While the punchline of the sketch – that Ireland has an often-appalling history of lenient sentencing for rape and sexual crimes – was pretty obvious, and the section clearly well-intended, rape jokes are inherently unfunny and – in the context – unhelpful. (“It was 2,000 years ago!” shouts “God” as he is led away.)
There was a genuine point there about Jesus being born of a child unable to give consent to an infinitely older and omnipotent being, but it’s one unlikely to be appreciated by the likes of Catholic Archbishop Eamon Martin, who tweeted that he was “shocked” that the programme’s producer or editor “didn’t realise how deeply offensive was a mocking ‘news report’ accusing God of rape & reporting his imprisonment”.
(I have been unable to find reports of Archbishop Martin being similarly “shocked” at Pope Francis in 2017 blessing the coffin of Cardinal Bernard Law, a man described in his local paper as “one of the greatest enablers of sexual abuse in the history of the world”.)
If Mary, the mother of Jesus, was about 14-years-of-age when she became pregnant, then she could not have given consent and was absolutely the victim of rape. Modern standards perhaps didn’t apply 2,000 years ago to Mary’s husband, but then if you’re a Christian, Joseph wasn’t Jesus’ father, and if Jesus’ father is indeed an eternal and just God, surely today’s definitions of rape does apply.
It was instructive, if completely predictable, that most of the voices howling loudest online against the Waterford Whispers News sketch were – barely a week later – defending Donald Trump’s right to free speech when social media companies belatedly closed his accounts for using their platforms to incite the assault on the US Capitol which cost five lives.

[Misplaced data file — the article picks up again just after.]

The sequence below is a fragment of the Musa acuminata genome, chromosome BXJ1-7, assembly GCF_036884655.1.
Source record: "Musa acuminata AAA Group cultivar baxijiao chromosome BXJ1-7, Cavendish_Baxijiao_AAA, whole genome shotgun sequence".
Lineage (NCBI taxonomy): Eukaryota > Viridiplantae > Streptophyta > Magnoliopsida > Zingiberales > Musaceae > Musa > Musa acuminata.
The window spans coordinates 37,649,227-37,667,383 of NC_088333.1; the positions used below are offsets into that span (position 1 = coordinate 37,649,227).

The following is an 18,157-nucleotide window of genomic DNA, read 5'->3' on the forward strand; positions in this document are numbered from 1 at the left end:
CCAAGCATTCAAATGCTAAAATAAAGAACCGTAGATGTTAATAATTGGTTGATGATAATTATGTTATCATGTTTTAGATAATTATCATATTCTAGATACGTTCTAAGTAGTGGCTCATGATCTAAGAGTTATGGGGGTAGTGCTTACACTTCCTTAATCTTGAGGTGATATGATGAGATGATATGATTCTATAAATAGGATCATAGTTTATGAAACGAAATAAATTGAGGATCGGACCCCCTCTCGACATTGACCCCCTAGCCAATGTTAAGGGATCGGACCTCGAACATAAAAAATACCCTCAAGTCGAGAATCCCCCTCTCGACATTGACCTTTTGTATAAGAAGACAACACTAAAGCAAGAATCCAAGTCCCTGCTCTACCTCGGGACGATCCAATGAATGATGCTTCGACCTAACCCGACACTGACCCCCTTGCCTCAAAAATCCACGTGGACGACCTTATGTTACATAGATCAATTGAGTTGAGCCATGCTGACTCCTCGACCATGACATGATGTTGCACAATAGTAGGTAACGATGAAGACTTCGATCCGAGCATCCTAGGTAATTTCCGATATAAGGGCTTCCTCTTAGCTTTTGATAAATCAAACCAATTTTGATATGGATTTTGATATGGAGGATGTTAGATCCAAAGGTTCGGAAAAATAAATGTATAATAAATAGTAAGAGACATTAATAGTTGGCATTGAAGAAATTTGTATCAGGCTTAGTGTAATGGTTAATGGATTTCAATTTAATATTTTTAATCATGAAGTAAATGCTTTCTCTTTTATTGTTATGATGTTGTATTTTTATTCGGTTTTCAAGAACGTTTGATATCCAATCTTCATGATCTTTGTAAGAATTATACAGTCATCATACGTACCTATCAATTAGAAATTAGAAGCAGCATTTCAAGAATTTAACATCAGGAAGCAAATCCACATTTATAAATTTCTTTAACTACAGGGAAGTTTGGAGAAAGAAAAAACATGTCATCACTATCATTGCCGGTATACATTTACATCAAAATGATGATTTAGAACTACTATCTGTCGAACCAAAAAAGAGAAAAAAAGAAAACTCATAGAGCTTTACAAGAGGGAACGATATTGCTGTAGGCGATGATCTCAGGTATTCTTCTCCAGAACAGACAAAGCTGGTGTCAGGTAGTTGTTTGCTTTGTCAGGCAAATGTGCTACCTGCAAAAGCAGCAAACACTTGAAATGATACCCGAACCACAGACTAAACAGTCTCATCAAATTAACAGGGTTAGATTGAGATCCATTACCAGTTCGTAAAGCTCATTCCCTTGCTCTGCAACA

Those who previously declared that service providers shouldn’t have to provide a service which went against their conscience – specifically, that bakeries shouldn’t have to bake cakes supporting marriage equality – clearly feel the same rules shouldn’t apply to their own tangerine god.
There was a post-script to the Waterford Whispers News skit, one which seems to have been largely ignored in the nonsensical outcry over its alleged blasphemy, and it featured a pretend claim that convicted rapist Harvey Weinstein was demanding a retrial in Ireland. If it was legally possible, why wouldn’t he? After all, to give just one example, Ireland is the country where a man, not long ago, actually confessed to rape and initially avoided a custodial sentence.
In July 2015, 25-year-old Norwegian Magnus Meyer Hustveit was convicted of raping his former girlfriend Niamh Ní Dhomhnaill while she slept, on up to ten occasions between 2011 and 2012. Noting that the case arose because Hustveit had confessed his crimes to Ms Ní Dhomhnaill, Mr Justice Patrick McCarthy then imposed a suspended seven-year sentence.
The following year the Court of Appeal found that the initial sentence had been “unduly lenient”, and Hustveit was given a 15-month jail term.
Between 2012 and 2016, Mayo News columnist Anne-Marie Flynn kept a record of lenient sentences imposed on perpetrators of violent crimes against women. It was not intended in any way to be a definitive record of such sentencing, but nonetheless it makes for sobering reading to see the pattern of leniency, broken down judge by judge, and I would urge you to read it here.
In Ireland, only one out of every four victims of sexual violence reports the crime. Given the high burden of proof, the DPP will only prosecute one out of ten of those cases. Of those prosecutions, less than 5% will result in a conviction. If those convictions lead to lenient sentences, as so many do, then this can only act as a further disincentive for survivors of sexual assault to seek justice.
Ireland has a real problem with lenient sentencing for rape and sexual crimes. It’s funny that more people aren’t offended by that.
Dublin Rape Crisis Centre 24-Hour National Helpline: 1800 77 8888
Sexual Violence Centre Cork: Freephone 1800 496 496